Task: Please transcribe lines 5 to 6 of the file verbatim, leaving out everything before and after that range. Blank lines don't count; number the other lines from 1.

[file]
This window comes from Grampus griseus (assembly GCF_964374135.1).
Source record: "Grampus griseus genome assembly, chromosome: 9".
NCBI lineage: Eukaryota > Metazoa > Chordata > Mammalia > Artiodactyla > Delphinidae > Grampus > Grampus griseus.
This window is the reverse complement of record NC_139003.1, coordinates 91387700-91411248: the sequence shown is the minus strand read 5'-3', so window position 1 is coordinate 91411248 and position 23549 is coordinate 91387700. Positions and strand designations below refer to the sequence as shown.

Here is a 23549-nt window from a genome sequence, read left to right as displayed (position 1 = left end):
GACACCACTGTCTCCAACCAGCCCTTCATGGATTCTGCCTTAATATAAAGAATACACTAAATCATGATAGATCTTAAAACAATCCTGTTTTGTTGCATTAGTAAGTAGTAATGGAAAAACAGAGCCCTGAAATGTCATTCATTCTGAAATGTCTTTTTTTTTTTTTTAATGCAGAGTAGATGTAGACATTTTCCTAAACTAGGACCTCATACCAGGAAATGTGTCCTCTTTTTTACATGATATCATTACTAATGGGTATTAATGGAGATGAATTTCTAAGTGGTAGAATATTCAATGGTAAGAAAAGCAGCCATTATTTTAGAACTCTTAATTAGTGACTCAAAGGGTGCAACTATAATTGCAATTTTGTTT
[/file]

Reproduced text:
Here is a 23549-nt window from a genome sequence, read left to right as displayed (position 1 = left end):
GACACCACTGTCTCCAACCAGCCCTTCATGGATTCTGCCTTAATATAAAGAATACACTAAATCATGATAGATCTTAAAACAATCCTGTTTTGTTGCATTAGTAAGTAGTAATGGAAAAACAGAGCCCTGAAATGTCATTCATTCTGAAATGTCTTTTTTTTTTTTTTAATGCAGAGTAGATGTAGACATTTTCCTAAACTAGGACCTCATACCAGGAAATGTGTCCTCTTTTTTACATGATATCATTACTAATGGGTATTAATGGAGATGAATTTCTAAGTGGTAGAATATTCAATGGTAAGAAAAGCAGCCATTATTTTAGAACTCTTAATTAGTGACTCAAAGGGTGCAACTATAATTGCAATTTTGTTT